Public Service Minister Eric Abetz has warned there will be consequences after bureaucrats in his department rejected the government's wage policy in a landslide vote on Tuesday.
Nearly 1500 Employment Department bureaucrats cast ballots on a wage offer of less than 0.5 per cent a year, with cuts to conditions and entitlements, with 1419 of the workers rejecting the deal and just 77 voting to accept.
The vote was the first time an offer formulated under the government's tough bargaining policy had been put to to public servants and the trouncing at Employment, announced on Tuesday afternoon, will be noted with interest by management and staff at other departments and agencies.
Enterprise bargaining talks across the 160,000-strong public service are slowed or stalled as departmental bosses struggle to come up with deals that are tough enough to satisfy the bargaining framework imposed by the Abbott government.
Workers at the departments of Human Services and Veterans Affairs have already voted for industrial action in an attempt to force their employers to the bargaining table.
There is growing restlessness at the Australian Taxation Office and the Defence Department after more than 40,000 public servants working at the large agencies realised they would not even get a pay offer this year.
In the wake of the vote at Employment on Tuesday, Senator Abetz said departmental staff voting no to an offer would not result in more generous terms being offered.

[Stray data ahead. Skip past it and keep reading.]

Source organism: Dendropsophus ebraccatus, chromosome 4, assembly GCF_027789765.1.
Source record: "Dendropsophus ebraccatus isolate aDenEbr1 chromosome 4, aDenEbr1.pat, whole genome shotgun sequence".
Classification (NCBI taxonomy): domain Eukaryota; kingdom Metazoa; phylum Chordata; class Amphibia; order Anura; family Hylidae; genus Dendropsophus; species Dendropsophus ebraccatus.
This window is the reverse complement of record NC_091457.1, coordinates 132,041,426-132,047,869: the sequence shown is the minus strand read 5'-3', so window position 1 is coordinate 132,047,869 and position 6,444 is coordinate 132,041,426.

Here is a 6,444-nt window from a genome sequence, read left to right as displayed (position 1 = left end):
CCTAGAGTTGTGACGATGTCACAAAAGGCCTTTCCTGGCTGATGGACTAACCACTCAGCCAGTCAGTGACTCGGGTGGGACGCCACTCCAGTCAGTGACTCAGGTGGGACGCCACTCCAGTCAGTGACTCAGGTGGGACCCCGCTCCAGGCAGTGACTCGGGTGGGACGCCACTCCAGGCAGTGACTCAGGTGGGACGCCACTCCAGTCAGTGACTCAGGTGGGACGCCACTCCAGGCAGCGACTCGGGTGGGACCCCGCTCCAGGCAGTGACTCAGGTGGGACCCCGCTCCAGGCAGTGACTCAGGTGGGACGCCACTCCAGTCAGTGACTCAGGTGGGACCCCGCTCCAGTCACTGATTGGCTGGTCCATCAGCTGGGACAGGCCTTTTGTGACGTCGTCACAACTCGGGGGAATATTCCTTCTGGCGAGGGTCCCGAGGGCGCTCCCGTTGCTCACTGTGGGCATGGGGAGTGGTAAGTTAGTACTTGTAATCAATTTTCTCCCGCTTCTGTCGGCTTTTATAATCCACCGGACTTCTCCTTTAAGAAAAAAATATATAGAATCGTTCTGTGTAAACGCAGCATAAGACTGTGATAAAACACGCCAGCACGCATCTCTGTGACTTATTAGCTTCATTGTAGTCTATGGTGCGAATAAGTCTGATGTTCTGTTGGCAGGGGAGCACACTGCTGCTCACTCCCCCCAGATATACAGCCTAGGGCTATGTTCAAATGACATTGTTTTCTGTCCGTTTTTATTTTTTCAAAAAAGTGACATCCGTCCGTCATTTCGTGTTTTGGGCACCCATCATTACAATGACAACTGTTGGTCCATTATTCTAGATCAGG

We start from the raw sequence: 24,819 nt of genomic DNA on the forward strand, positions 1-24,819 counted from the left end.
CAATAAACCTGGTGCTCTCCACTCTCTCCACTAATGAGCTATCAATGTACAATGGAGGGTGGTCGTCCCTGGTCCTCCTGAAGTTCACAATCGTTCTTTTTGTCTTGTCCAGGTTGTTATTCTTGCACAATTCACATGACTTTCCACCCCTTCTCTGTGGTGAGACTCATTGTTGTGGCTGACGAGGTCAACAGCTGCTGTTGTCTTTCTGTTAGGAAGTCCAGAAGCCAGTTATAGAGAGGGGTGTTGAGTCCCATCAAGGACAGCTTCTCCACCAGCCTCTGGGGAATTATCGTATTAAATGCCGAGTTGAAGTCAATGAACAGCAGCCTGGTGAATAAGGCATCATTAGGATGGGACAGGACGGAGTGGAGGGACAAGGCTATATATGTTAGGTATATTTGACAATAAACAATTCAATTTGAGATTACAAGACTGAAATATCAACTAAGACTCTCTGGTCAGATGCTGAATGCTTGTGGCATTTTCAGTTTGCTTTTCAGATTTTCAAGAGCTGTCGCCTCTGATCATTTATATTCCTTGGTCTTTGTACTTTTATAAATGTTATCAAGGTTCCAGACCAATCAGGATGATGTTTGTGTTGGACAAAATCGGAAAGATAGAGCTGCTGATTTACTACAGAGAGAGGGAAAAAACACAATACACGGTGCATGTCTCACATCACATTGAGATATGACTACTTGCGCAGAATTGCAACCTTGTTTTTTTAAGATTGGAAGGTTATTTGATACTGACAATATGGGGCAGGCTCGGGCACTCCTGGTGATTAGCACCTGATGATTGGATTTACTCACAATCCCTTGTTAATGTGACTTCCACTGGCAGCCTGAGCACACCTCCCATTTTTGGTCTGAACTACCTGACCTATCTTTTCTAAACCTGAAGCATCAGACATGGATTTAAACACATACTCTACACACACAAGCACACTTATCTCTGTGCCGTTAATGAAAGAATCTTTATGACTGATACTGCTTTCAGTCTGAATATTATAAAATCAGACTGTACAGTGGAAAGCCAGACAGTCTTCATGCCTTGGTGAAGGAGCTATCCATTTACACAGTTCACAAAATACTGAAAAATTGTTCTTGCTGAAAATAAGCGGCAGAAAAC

"Government employees and unions should be under no illusions about the consequences of voting no to new EBAs (enterprise bargaining agreements) under the government's bargaining framework," he said.
"The government has made it clear that voting no will not mean that departments will have any capacity to make more generous offers, as the framework will not be changing."
But the Community and Public Sector Union, which has about one-third of Employment staff on its books, said the ballot result sent a clear message to the Minister.
"The message from staff to the Minister is crystal clear: don't cut our conditions and real wages," CPSU national secretary Nadine Flood said.
"If Minister Abetz's own staff won't swallow such a terrible deal, then how can he expect the rest of the public service to do so?"
A departmental spokesman said his bosses were disappointed at the outcome and that the offer was realistic and affordable.
"The department is disappointed with the ballot result," the spokesman said. "We considered the proposed enterprise agreement was a realistic and affordable offer to employees.
"We cannot make commitments which are not offset by savings.
"We will continue to work within the parameters of the government's bargaining policy and our internal operating budget."
Employment would have to begin picking up the pieces in the new year, the spokesman said.
"The department will now take time to consider the outcome, ahead of re-commencing bargaining meetings in the new year," he said.
"The department appreciates the importance of settling a new enterprise agreement, given there will be no backdated pay increases."